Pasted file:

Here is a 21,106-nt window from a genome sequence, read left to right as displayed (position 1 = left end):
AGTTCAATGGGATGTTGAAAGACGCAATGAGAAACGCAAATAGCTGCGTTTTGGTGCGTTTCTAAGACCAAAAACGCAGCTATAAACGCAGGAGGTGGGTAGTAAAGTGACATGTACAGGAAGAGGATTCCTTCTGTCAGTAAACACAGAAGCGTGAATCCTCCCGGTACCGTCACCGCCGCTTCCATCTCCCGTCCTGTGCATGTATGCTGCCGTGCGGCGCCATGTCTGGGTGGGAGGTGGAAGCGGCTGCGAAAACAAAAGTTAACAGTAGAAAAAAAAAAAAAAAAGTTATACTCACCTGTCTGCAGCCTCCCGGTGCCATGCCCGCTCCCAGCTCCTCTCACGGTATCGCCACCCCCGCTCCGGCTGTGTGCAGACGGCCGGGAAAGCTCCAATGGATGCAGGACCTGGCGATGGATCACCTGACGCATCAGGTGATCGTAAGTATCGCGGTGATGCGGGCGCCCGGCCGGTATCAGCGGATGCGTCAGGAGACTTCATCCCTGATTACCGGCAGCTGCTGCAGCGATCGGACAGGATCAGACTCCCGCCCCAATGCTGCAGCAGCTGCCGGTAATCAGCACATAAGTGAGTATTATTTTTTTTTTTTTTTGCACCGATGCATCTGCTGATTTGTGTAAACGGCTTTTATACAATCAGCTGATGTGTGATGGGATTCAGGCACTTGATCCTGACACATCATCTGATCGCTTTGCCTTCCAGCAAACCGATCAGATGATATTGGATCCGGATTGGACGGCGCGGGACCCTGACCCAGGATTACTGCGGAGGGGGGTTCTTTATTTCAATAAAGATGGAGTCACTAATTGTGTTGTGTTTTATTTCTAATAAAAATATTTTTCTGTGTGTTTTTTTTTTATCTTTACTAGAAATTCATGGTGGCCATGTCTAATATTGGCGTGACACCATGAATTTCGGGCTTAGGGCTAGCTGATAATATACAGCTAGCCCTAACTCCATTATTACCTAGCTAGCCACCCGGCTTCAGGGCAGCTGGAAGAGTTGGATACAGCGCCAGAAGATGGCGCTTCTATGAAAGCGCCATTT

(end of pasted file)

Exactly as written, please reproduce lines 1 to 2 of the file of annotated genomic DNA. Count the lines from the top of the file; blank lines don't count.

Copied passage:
Here is a 21,106-nt window from a genome sequence, read left to right as displayed (position 1 = left end):
AGTTCAATGGGATGTTGAAAGACGCAATGAGAAACGCAAATAGCTGCGTTTTGGTGCGTTTCTAAGACCAAAAACGCAGCTATAAACGCAGGAGGTGGGTAGTAAAGTGACATGTACAGGAAGAGGATTCCTTCTGTCAGTAAACACAGAAGCGTGAATCCTCCCGGTACCGTCACCGCCGCTTCCATCTCCCGTCCTGTGCATGTATGCTGCCGTGCGGCGCCATGTCTGGGTGGGAGGTGGAAGCGGCTGCGAAAACAAAAGTTAACAGTAGAAAAAAAAAAAAAAAAGTTATACTCACCTGTCTGCAGCCTCCCGGTGCCATGCCCGCTCCCAGCTCCTCTCACGGTATCGCCACCCCCGCTCCGGCTGTGTGCAGACGGCCGGGAAAGCTCCAATGGATGCAGGACCTGGCGATGGATCACCTGACGCATCAGGTGATCGTAAGTATCGCGGTGATGCGGGCGCCCGGCCGGTATCAGCGGATGCGTCAGGAGACTTCATCCCTGATTACCGGCAGCTGCTGCAGCGATCGGACAGGATCAGACTCCCGCCCCAATGCTGCAGCAGCTGCCGGTAATCAGCACATAAGTGAGTATTATTTTTTTTTTTTTTTGCACCGATGCATCTGCTGATTTGTGTAAACGGCTTTTATACAATCAGCTGATGTGTGATGGGATTCAGGCACTTGATCCTGACACATCATCTGATCGCTTTGCCTTCCAGCAAACCGATCAGATGATATTGGATCCGGATTGGACGGCGCGGGACCCTGACCCAGGATTACTGCGGAGGGGGGTTCTTTATTTCAATAAAGATGGAGTCACTAATTGTGTTGTGTTTTATTTCTAATAAAAATATTTTTCTGTGTGTTTTTTTTTTATCTTTACTAGAAATTCATGGTGGCCATGTCTAATATTGGCGTGACACCATGAATTTCGGGCTTAGGGCTAGCTGATAATATACAGCTAGCCCTAACTCCATTATTACCTAGCTAGCCACCCGGCTTCAGGGCAGCTGGAAGAGTTGGATACAGCGCCAGAAGATGGCGCTTCTATGAAAGCGCCATTT